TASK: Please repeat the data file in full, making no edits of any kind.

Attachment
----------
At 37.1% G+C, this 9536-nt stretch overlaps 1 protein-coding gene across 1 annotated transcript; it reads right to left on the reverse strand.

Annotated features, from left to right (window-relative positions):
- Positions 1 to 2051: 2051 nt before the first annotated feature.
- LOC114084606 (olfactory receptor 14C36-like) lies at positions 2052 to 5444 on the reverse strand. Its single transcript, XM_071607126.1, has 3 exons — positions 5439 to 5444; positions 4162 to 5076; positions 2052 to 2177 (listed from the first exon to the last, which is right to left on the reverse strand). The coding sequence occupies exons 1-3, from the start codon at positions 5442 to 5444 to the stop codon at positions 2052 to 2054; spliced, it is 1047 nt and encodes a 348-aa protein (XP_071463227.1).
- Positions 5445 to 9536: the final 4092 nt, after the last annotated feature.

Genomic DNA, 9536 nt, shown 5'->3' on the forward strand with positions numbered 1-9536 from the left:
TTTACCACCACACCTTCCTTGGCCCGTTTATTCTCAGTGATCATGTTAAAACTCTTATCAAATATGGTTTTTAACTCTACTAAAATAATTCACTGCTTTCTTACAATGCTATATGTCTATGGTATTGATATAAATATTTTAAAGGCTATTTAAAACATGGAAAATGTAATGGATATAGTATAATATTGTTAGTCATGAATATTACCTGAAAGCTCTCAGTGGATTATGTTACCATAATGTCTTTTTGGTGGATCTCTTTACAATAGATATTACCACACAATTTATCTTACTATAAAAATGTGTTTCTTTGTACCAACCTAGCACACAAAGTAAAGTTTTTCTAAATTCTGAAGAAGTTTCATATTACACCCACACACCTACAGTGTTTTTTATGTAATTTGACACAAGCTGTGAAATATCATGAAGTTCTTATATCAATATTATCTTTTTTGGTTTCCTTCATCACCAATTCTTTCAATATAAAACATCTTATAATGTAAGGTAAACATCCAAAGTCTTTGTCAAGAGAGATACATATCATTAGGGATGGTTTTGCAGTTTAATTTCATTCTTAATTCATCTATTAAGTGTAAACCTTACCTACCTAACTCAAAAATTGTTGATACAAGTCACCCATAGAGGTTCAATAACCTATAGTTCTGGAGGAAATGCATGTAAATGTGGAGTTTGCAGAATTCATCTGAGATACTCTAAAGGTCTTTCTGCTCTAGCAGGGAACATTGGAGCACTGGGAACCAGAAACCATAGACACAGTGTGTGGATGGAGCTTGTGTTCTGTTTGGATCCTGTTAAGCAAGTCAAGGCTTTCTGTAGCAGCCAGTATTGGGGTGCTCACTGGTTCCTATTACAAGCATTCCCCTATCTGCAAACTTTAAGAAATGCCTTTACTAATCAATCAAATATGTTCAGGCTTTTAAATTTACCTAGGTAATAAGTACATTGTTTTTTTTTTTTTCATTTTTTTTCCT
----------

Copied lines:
At 37.1% G+C, this 9536-nt stretch overlaps 1 protein-coding gene across 1 annotated transcript; it reads right to left on the reverse strand.

Annotated features, from left to right (window-relative positions):
- Positions 1 to 2051: 2051 nt before the first annotated feature.
- LOC114084606 (olfactory receptor 14C36-like) lies at positions 2052 to 5444 on the reverse strand. Its single transcript, XM_071607126.1, has 3 exons — positions 5439 to 5444; positions 4162 to 5076; positions 2052 to 2177 (listed from the first exon to the last, which is right to left on the reverse strand). The coding sequence occupies exons 1-3, from the start codon at positions 5442 to 5444 to the stop codon at positions 2052 to 2054; spliced, it is 1047 nt and encodes a 348-aa protein (XP_071463227.1).
- Positions 5445 to 9536: the final 4092 nt, after the last annotated feature.

Genomic DNA, 9536 nt, shown 5'->3' on the forward strand with positions numbered 1-9536 from the left:
TTTACCACCACACCTTCCTTGGCCCGTTTATTCTCAGTGATCATGTTAAAACTCTTATCAAATATGGTTTTTAACTCTACTAAAATAATTCACTGCTTTCTTACAATGCTATATGTCTATGGTATTGATATAAATATTTTAAAGGCTATTTAAAACATGGAAAATGTAATGGATATAGTATAATATTGTTAGTCATGAATATTACCTGAAAGCTCTCAGTGGATTATGTTACCATAATGTCTTTTTGGTGGATCTCTTTACAATAGATATTACCACACAATTTATCTTACTATAAAAATGTGTTTCTTTGTACCAACCTAGCACACAAAGTAAAGTTTTTCTAAATTCTGAAGAAGTTTCATATTACACCCACACACCTACAGTGTTTTTTATGTAATTTGACACAAGCTGTGAAATATCATGAAGTTCTTATATCAATATTATCTTTTTTGGTTTCCTTCATCACCAATTCTTTCAATATAAAACATCTTATAATGTAAGGTAAACATCCAAAGTCTTTGTCAAGAGAGATACATATCATTAGGGATGGTTTTGCAGTTTAATTTCATTCTTAATTCATCTATTAAGTGTAAACCTTACCTACCTAACTCAAAAATTGTTGATACAAGTCACCCATAGAGGTTCAATAACCTATAGTTCTGGAGGAAATGCATGTAAATGTGGAGTTTGCAGAATTCATCTGAGATACTCTAAAGGTCTTTCTGCTCTAGCAGGGAACATTGGAGCACTGGGAACCAGAAACCATAGACACAGTGTGTGGATGGAGCTTGTGTTCTGTTTGGATCCTGTTAAGCAAGTCAAGGCTTTCTGTAGCAGCCAGTATTGGGGTGCTCACTGGTTCCTATTACAAGCATTCCCCTATCTGCAAACTTTAAGAAATGCCTTTACTAATCAATCAAATATGTTCAGGCTTTTAAATTTACCTAGGTAATAAGTACATTGTTTTTTTTTTTTTCATTTTTTTTCCT